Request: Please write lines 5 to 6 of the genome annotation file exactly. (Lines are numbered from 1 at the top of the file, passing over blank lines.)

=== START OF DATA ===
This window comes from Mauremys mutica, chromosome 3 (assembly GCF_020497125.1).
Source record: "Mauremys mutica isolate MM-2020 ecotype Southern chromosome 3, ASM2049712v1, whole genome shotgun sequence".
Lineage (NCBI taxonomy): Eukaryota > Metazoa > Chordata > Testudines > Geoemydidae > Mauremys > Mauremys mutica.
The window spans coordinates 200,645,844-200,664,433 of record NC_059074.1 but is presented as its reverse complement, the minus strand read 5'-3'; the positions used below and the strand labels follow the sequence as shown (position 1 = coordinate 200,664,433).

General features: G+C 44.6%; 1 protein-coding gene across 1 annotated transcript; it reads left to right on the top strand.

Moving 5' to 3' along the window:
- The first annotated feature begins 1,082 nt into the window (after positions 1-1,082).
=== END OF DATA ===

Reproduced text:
General features: G+C 44.6%; 1 protein-coding gene across 1 annotated transcript; it reads left to right on the top strand.

Moving 5' to 3' along the window: